Education: Schooling and Examination on the Free Market
Announcement: expect a return, in some form or other, of our podcast.
Please watch the following video before you continue reading. Apologies in advance for the foul language.
One thing must be apparent from this video: students, for the most part, dislike exams. In fact, most students would not do them if they had the choice. Most students would not be students if they had more say in the matter.
So, what follows from this? Most of those presently in schooling, were it up to them, would not be in schooling.
Therefore, absent government interference, in a pure free market, schooling would be underproduced, underconsumed, and hence underallocated. The government intervenes because education is a merit good: those with education benefit themselves, but their education has net positive externalities. The government reduces the per unit costs of education in order that it may be more easily provided and hence consumed. The result is the most socially optimal allocation of resources.
The above is false. Let me (very briefly as I do want to get back to reading about Henry II) explain. First, it ought to be obvious that I committed a logical fallacy (the fallacy of equivocation, was it?) above. Education and schooling are not synonymous. If I am said to be educated, it doesn’t follow that I have been to school or college. Likewise, if I’ve been to school or college, it doesn’t follow that I am an educated young man. Therefore, the assumption that if schooling were to be under-provided in a free market this would mean an under-provision of education is false. So the conclusion that the state ought to step in rests on a false premise, so we can’t be said to ‘know’ the conclusion at all.
Second, it also ought to be obvious that schooling is a most imperfect method of ‘gaining’ an education. Incidentally, I remember Tom Sunic making fun of people using the phrase “My son or daughter needs to *get* an education” suggesting that “education” is somehow a perishable commodity. (For the avoidance of doubt, I am still a libertarian. I quoted Sunic because I thought he made a valid point.)
Education is a lifelong process. And when I am an old man and I look back on my days at high school, forced to read ‘Of Mice and Men’ at a rate of a page per lesson by a frustrated old cow of an English teacher, I trust I’ll look back on them as the least academically challenging of my life. Schooling, in my experience and in the experience of thousands of people my own age, does not further one’s education. As for the subject discussed in the video embedded into this post, I can only say what I said recently to Dr Gabb: exams are not all they are cracked up to be. They may be standardised and efficient and even enjoyable to the more dedicated students. It does not, however, follow that they are effective. Give me an hour and fifteen minutes, four essay titles, a pen, and paper and I’ll write continuously until the invigilator tells me to put my pen down. The result will be barely legible and all structure and coherence will likely have gone out of the window. Give me a week, a reading list, and a single essay title, and I’ll produce something worth reading.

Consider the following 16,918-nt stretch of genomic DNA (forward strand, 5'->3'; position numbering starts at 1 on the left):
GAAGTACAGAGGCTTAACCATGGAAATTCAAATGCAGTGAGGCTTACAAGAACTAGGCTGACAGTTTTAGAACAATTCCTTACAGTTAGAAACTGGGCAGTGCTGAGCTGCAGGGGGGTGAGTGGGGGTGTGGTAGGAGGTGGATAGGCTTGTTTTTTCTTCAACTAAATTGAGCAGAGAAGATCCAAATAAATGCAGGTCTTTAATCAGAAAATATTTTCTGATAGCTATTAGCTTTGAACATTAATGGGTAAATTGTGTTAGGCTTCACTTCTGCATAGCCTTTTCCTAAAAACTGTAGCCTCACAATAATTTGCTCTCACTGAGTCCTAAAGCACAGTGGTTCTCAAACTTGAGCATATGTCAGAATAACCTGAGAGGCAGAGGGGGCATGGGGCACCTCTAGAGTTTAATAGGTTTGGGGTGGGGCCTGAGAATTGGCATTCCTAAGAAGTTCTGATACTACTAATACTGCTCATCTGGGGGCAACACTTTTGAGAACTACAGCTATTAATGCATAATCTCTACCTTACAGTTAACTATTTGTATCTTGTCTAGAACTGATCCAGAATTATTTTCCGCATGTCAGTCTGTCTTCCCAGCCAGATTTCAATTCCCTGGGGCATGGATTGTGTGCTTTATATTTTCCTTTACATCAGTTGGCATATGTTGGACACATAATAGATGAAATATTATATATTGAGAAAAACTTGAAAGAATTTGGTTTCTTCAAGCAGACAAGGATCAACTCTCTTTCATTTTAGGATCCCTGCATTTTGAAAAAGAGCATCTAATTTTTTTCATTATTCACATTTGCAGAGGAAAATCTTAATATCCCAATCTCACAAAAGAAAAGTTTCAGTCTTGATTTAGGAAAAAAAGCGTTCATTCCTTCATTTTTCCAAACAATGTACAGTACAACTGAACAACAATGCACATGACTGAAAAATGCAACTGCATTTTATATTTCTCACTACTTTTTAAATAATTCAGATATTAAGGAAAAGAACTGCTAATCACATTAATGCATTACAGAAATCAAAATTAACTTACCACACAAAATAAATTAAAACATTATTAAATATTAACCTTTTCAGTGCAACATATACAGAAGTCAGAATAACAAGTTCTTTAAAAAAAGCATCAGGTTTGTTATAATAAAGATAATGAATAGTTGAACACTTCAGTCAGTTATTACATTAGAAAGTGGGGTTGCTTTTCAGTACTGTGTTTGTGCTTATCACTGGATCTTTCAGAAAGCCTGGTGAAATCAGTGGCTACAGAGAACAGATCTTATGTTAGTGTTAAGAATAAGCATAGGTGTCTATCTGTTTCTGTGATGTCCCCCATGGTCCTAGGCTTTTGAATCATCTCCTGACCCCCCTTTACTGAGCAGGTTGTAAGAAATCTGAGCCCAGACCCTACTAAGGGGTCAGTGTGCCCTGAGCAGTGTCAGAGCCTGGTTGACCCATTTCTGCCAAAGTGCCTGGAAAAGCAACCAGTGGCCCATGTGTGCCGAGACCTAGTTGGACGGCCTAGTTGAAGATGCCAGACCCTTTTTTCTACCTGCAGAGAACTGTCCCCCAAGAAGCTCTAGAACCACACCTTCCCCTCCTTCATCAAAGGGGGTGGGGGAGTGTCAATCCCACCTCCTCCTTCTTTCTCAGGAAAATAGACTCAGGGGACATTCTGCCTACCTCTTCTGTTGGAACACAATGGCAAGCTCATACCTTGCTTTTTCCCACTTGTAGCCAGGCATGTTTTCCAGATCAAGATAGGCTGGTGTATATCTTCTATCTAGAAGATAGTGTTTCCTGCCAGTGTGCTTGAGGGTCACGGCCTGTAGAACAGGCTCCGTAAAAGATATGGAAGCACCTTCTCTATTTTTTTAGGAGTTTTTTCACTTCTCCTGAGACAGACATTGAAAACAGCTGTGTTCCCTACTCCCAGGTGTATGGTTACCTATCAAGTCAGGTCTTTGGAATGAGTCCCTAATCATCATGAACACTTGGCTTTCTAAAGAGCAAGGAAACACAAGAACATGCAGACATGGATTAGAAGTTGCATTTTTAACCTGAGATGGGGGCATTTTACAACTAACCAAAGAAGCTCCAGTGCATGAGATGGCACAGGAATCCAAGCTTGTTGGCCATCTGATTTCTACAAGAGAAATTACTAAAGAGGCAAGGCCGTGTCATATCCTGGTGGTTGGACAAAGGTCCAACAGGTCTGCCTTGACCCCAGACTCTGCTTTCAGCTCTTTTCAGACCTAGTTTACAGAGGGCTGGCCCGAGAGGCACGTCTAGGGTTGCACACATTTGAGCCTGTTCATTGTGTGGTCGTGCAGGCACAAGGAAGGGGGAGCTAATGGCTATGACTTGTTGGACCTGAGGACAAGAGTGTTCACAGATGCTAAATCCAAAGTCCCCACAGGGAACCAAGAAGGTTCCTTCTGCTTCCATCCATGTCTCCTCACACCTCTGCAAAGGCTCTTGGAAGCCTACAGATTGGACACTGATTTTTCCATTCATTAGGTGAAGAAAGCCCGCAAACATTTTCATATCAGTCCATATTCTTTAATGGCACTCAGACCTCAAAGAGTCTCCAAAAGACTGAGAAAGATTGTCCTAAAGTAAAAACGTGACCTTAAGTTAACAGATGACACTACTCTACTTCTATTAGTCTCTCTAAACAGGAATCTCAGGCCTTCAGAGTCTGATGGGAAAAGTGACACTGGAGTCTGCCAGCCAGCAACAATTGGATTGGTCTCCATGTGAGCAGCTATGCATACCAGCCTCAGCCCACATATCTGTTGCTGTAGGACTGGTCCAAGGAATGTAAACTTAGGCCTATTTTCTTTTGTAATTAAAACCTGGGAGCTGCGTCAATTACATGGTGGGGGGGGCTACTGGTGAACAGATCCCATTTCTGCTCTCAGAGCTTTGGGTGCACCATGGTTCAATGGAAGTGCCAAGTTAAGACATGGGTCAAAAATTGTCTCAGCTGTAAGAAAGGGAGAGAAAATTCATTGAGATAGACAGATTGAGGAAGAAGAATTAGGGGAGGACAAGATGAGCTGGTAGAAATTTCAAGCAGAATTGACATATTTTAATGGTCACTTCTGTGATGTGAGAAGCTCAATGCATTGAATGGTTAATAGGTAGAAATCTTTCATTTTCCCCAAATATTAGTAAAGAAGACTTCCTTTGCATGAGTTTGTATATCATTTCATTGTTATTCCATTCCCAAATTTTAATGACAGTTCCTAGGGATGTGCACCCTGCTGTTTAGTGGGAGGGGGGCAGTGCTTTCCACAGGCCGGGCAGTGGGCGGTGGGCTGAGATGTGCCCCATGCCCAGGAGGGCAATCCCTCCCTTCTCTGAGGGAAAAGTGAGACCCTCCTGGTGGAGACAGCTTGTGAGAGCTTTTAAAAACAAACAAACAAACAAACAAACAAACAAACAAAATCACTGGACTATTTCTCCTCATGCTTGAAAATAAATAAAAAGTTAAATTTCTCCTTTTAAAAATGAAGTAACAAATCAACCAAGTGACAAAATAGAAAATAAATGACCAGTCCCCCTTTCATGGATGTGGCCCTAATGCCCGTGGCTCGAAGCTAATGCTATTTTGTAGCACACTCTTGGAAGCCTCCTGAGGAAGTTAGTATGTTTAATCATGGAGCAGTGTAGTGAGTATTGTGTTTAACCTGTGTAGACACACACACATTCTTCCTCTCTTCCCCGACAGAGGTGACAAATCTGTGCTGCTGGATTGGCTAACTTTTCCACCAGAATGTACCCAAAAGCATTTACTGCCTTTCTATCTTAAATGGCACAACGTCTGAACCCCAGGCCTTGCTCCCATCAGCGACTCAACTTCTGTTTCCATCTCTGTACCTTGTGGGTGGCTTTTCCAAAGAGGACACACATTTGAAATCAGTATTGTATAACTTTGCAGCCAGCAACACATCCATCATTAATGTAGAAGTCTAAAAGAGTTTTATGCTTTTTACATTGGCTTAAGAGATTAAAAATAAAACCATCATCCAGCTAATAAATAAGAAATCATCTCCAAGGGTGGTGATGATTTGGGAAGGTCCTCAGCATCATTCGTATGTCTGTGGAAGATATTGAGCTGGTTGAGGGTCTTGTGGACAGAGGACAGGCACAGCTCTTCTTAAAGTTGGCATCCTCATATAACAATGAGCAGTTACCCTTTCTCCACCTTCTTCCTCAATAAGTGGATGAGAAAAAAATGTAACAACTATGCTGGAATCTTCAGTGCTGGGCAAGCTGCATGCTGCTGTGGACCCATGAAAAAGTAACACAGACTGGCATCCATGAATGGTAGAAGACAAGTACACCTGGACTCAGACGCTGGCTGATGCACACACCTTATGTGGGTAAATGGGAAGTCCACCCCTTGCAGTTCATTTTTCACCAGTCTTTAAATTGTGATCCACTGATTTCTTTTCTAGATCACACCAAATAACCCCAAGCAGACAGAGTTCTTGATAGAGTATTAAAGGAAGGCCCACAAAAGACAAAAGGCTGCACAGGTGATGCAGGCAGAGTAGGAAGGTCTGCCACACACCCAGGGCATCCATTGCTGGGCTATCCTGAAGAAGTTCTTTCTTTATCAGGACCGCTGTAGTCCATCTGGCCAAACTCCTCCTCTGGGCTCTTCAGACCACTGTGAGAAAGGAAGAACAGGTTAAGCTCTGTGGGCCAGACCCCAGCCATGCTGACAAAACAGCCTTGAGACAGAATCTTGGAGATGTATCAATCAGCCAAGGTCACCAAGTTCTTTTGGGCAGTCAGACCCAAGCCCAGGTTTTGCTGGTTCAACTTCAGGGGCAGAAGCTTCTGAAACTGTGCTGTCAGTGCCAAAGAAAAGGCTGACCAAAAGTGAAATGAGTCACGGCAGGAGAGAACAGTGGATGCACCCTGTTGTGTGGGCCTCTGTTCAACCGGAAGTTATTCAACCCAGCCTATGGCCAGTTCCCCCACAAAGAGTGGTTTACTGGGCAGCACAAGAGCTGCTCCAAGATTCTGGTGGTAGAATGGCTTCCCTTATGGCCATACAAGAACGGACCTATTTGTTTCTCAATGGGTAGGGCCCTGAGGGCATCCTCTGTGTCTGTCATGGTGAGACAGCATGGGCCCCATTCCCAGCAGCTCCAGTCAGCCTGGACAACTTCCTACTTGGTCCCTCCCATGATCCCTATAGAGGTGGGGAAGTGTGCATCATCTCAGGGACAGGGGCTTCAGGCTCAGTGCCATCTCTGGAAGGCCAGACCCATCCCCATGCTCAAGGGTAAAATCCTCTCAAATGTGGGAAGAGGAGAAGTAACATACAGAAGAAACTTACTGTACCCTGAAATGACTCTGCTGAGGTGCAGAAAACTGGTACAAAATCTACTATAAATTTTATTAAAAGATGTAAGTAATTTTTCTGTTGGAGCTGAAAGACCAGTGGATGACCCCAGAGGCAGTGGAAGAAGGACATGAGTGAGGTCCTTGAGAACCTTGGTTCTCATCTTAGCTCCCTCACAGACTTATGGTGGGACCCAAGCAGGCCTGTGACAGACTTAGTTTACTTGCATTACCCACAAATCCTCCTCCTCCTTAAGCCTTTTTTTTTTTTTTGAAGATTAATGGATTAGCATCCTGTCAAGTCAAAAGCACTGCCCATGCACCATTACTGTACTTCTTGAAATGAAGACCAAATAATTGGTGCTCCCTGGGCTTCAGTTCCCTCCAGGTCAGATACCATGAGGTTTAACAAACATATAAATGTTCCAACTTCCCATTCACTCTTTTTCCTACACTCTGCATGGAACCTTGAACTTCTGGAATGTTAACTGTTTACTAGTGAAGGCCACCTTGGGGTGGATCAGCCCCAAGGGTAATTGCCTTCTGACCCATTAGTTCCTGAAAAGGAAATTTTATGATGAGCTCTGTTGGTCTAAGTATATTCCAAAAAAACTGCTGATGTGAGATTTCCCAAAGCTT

This is not the case just for me, but for a good many students. A free market teaching/schooling firm, I would imagine, would be concerned with its students creating something of a high quality. In the arts and humanities, that means a well crafted essay of perhaps 4,000 words that makes a strong case for or against some point of view. In the sciences, it means a serious experiment or report. I am confident that in a free market, teaching firms would invite willing students of history, for example, to sit down at a word processor for the best part of an afternoon and, under timed conditions, write a single essay. This approach tests the intellect; examinations as they presently are may test many things, but not the intellect.
Lastly, government need not provide schooling. The first schools were not provided by government. The schools of the future, too, will not be provided by government. In the future, if and when we finally see the back of the social democratic state, we will see a return to a system whereby employers are responsible for the ‘education’ of their employees. If my workers aren’t productive enough, if I see profit in doing so, I can pay for them to acquire a certain skill. If there is no profit in it, then I won’t.
Just as the demand for labour is a derived demand, we must understand that the demand for schooling and teaching is a derived demand. If what is being taught is of no value, then the teacher, as it stands, is of no value either.
Who will lose out in a free market system of schooling and teaching? The schools and the teachers in the short-term. They will have to cut costs. They will have to go out and do some market research. They will have to send out their own commissioners to ask ‘How many literate men are there in this shire?’, ‘How many doctors?’, ‘How many bi-linguists?’,… ‘Who held the land in the time of the Confessor?’, ‘Who holds it now?’, ‘Can more be had than is had?’ et cetera.. By carrying out such an inquest, they will begin to learn to what extent they truly are in demand. The results may be very depressing for them. At the same time, for the better sort of teacher, such a system would bring new challenges and very possibly a similar rate of pay as before. As for my frustrated English teacher, the silly bitch would have to tighten her belt – or work harder!